WASHINGTON, D.C. (Reuters) — Farm subsidy reformers have praised a vote by the U.S. House of Representatives to make the wealthiest growers pay more for federally subsidized crop insurance.
It is the first eligibility limit on a program that costs $9 billion a year.
The non-binding House vote Oct. 11 will be a factor in upcoming negotiations with the Senate on a final version of the new farm bill, which is a year overdue.
Senators put a similar restriction on farmers with more than $750,000 adjusted gross income a year in their bill.
One percent of farmers, or 20,000 people, would be affected by the provision, estimated to save $1.3 billion over 10 years.
Crop insurance is the costliest part of the farm safety net. The farm bill would expand the program by up to 10 percent while cutting conservation and food stamps for the poor.
Farm bill negotiations were expected to begin soon, although no date was set.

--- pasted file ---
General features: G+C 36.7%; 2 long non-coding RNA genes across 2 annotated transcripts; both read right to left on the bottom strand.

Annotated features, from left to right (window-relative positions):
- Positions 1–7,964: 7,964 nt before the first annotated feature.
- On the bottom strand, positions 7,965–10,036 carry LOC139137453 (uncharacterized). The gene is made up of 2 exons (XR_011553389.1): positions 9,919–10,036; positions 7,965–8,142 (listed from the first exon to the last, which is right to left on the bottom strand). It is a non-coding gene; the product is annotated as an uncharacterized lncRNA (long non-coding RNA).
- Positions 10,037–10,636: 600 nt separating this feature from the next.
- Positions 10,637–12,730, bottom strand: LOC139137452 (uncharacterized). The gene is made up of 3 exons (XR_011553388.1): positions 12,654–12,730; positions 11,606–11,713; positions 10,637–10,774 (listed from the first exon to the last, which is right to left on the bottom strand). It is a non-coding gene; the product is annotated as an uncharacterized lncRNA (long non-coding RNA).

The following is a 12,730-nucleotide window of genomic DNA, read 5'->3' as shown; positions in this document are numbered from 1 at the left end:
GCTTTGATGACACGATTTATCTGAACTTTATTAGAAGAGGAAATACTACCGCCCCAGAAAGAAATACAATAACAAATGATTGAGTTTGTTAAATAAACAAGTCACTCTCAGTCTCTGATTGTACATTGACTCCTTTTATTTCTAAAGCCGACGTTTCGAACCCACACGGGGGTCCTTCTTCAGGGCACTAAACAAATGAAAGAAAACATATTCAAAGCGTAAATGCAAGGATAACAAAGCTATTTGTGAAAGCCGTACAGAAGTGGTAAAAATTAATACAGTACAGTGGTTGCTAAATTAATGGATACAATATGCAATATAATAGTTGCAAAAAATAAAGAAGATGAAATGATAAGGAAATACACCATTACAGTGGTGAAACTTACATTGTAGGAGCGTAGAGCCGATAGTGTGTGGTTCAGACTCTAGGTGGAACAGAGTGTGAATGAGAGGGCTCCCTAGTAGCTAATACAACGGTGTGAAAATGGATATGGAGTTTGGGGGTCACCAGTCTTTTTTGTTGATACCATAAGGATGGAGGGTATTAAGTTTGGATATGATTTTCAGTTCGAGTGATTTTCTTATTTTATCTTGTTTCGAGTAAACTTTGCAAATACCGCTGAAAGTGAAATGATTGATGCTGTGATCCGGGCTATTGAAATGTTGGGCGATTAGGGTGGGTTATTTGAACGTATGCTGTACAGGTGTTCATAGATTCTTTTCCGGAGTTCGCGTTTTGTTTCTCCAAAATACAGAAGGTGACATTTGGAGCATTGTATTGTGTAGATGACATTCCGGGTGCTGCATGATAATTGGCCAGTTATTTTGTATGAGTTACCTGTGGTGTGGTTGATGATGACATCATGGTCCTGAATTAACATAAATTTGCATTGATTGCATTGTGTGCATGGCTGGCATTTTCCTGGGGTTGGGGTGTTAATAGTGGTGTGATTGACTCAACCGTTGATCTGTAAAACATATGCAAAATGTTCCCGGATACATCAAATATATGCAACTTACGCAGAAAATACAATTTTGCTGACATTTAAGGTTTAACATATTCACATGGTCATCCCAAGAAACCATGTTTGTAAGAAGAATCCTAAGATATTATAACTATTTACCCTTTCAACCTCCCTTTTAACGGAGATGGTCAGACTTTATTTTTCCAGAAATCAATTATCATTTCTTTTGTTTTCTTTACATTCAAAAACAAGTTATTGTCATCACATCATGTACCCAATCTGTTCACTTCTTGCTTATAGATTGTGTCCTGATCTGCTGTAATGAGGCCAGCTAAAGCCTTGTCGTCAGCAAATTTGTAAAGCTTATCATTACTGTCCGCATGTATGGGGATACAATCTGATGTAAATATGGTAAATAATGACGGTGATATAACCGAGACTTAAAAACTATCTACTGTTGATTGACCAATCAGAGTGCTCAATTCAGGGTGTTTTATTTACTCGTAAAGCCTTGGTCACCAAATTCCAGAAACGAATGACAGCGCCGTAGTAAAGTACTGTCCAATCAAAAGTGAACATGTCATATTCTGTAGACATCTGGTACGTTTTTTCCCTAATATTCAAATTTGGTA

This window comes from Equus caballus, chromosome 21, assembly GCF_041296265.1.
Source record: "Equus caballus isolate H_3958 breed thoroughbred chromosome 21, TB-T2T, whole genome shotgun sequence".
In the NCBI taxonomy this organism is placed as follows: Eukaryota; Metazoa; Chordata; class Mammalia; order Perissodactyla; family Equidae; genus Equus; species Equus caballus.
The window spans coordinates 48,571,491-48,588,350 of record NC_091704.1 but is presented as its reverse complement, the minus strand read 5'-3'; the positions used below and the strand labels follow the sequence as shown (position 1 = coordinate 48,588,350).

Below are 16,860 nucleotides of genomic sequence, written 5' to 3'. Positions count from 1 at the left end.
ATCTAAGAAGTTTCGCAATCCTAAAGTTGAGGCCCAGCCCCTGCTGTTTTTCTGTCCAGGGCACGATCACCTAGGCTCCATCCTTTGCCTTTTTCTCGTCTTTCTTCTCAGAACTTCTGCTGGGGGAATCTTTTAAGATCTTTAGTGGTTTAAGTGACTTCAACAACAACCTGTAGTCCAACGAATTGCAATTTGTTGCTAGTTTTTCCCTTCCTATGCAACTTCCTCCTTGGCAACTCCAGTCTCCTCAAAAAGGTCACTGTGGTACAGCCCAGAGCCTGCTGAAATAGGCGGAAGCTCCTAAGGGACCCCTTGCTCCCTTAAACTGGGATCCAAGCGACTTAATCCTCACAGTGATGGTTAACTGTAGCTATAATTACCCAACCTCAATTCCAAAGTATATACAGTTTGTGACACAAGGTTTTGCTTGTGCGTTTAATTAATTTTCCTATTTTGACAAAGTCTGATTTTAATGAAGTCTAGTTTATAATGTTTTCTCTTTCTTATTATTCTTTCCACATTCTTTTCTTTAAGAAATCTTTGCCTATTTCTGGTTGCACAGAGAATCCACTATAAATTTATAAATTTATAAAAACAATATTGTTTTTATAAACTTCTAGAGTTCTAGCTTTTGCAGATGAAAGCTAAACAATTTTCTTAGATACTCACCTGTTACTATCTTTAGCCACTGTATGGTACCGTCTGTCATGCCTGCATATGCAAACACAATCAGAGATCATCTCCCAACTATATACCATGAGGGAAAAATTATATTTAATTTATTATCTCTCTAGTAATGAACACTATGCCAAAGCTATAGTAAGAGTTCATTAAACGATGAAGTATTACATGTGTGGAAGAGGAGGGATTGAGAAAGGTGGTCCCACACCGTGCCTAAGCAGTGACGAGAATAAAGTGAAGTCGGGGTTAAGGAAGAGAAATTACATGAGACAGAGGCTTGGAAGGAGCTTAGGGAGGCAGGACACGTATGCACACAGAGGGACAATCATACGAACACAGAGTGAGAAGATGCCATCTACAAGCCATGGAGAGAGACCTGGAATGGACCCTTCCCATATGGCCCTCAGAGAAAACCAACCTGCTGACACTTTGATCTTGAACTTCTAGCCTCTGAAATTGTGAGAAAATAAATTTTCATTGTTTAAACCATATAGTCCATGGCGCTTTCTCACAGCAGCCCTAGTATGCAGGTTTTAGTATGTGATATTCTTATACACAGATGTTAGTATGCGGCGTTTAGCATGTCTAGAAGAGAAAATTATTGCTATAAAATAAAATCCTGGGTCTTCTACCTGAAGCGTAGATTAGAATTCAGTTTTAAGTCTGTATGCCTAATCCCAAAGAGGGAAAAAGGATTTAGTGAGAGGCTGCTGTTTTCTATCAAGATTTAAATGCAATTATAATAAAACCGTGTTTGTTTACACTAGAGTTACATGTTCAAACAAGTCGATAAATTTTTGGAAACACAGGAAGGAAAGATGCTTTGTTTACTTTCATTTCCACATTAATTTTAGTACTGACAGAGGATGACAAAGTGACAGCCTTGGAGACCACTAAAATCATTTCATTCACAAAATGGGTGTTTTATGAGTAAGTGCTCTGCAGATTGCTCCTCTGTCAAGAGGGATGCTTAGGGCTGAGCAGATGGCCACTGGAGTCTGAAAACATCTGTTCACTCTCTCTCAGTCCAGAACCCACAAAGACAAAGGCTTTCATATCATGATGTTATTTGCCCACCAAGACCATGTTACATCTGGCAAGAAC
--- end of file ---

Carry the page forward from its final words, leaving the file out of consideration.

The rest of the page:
The House named 29 of its members as its conferees on the $500 billion, five-year farm bill Oct. 12.
The Senate appointed its conferees weeks ago.
Farm bills, written every few years, fund crop subsidies, conservation, public nutrition, food aid, research, agricultural exports and rural economic development programs.
Crop insurance reform was the only farm bill “instruction” approved by the House during a series of votes that cleared the way for negotiations with the Senate.
The “sense of the House” resolution, approved on a voice vote, is an indication of lawmaker sentiment but conferees are not bound by it.
To reform-minded groups, the House vote was a step to rein in subsidy spending and help family farmers.
The Environmental Working Group, which wants more money for conservation, said the $750,000 adjusted gross income limit was a “modest” reform “to bring a measure of fairness to crop insurance subsidies.”